Adapting yesterday’s infrastructure to today’s needs.
The Omaha Belt Line was built in 1885 to connect the industries of the city to main rail lines. Outpaced by the growth in long-distance trucking from the 1960’s, the Belt Line was abandoned in the 1980’s, leaving a wide swath of underutilized space cutting through the city. The corridor now perfectly aligns many of the region’s most important new centers of education, transit, health, and employment with the city’s core, where jobs and services are concentrated along east-west corridors.
A month-long exploration of the possibilities inherent in this corridor was conducted by a team of designers and planners, called Realigning a Region. The design process was open to the public through weekly studios, which more important than any particular proposal, initiated an act of regional planning direction from a place’s existing geography and demographics. Many communities spend decades and millions of dollars looking for orientation, and often, the direction is heavily influenced by those with the most financial or social capital.
Although our exercise culminated in a specific proposal to recast the corridor as a multi-mobility spine combining light rail and commuter trail to catalyze regional connectivity, a far more important outcome is recognizing the corridor as a compass for future regional planning efforts.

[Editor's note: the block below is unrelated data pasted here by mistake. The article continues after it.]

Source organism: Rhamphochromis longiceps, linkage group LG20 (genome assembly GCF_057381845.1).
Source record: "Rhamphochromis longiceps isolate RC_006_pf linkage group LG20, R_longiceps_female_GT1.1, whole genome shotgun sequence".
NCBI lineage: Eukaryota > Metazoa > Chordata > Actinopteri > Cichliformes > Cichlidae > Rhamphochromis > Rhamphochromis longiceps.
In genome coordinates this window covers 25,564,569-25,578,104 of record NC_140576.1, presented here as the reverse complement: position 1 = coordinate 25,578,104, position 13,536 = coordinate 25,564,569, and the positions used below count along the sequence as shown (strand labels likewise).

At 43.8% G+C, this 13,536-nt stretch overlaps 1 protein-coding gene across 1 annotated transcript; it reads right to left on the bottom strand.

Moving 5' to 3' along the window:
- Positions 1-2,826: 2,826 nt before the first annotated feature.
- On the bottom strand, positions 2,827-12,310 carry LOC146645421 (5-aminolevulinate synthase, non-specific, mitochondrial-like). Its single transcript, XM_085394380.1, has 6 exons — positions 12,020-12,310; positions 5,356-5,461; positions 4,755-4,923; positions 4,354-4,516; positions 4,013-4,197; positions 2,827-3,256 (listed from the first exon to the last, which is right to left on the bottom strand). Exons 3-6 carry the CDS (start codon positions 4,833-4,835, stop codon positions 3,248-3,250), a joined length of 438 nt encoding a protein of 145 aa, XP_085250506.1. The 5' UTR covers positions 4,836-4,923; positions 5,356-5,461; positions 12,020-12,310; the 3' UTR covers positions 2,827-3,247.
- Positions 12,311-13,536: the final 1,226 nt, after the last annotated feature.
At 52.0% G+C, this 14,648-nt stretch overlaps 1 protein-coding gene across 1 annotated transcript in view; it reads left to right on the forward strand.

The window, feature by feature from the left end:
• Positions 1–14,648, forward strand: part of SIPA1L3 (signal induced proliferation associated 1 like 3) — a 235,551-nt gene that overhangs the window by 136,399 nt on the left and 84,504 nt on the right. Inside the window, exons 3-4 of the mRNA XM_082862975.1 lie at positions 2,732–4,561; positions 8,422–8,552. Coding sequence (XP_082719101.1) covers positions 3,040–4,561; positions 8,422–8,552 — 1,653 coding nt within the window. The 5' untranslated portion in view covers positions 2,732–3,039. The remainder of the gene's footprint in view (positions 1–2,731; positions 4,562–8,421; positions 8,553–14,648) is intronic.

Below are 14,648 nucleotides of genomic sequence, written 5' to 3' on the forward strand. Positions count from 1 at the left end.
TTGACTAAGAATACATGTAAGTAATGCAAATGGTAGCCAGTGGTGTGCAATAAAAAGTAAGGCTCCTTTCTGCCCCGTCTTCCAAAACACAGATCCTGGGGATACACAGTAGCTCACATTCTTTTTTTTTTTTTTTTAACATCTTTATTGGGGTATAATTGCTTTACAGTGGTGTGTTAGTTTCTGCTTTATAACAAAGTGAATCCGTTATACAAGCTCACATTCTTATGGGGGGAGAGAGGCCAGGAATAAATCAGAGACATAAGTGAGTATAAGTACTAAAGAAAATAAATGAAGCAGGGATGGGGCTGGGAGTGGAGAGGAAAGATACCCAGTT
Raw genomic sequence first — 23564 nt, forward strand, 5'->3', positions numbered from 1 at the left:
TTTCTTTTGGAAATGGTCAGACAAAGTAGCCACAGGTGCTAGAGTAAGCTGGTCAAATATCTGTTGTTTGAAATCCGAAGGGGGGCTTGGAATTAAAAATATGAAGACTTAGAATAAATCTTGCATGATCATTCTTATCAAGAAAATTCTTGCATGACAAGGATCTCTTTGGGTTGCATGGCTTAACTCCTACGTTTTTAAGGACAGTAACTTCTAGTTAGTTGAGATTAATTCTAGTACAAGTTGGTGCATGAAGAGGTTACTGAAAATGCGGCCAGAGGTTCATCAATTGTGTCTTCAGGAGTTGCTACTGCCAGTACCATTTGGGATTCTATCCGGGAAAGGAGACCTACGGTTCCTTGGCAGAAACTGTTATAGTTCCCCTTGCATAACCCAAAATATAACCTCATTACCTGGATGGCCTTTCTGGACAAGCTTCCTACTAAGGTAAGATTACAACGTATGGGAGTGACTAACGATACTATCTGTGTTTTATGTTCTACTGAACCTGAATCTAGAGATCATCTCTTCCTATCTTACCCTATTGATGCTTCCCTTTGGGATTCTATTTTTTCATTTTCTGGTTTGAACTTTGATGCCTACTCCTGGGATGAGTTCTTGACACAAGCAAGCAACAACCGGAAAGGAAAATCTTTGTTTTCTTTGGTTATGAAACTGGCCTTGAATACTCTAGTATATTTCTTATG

Enhancing Access and Mobility: One of the most compelling aspects of the Belt Line is its potential to catalyze an integrated regional mobility system that is accessible to residents who desire and require better mobility. The corridor intersects all the critical east-west corridors defining the contemporary axes of employment and wealth creation in the Omaha metro region, connecting several at the University of Nebraska Medical Center. By integrating the Belt Line with a regional bus rapid transit system and enhanced local bus service, several modes of transportation can operate to connect neighborhoods to jobs while catalyzing distinct redevelopment areas throughout the region.
Reassembling the Corridor: Recasting the Belt Line as a mobility corridor will require a phased strategy for acquiring property and mitigating impacts for the right-of-way as well as maximizing development opportunities adjacent to new infrastructure. We have categorized and tiered parcels along the corridor according to these imperatives. To start, we propose re-stitching the corridor in North Omaha as a continuous public space. Should light rail or rapid bus be introduced to the corridor, we have identified parcels that would be positively impacted by development of infrastructure, including stations. We have also identified parcels offering prime opportunity for transit-oriented development with particular attention paid to vacant, abandoned, or underutilized and obsolete uses within a half-mile (10 minute walk) of proposed stations.
Read coverage of the project in the Omaha World Herald.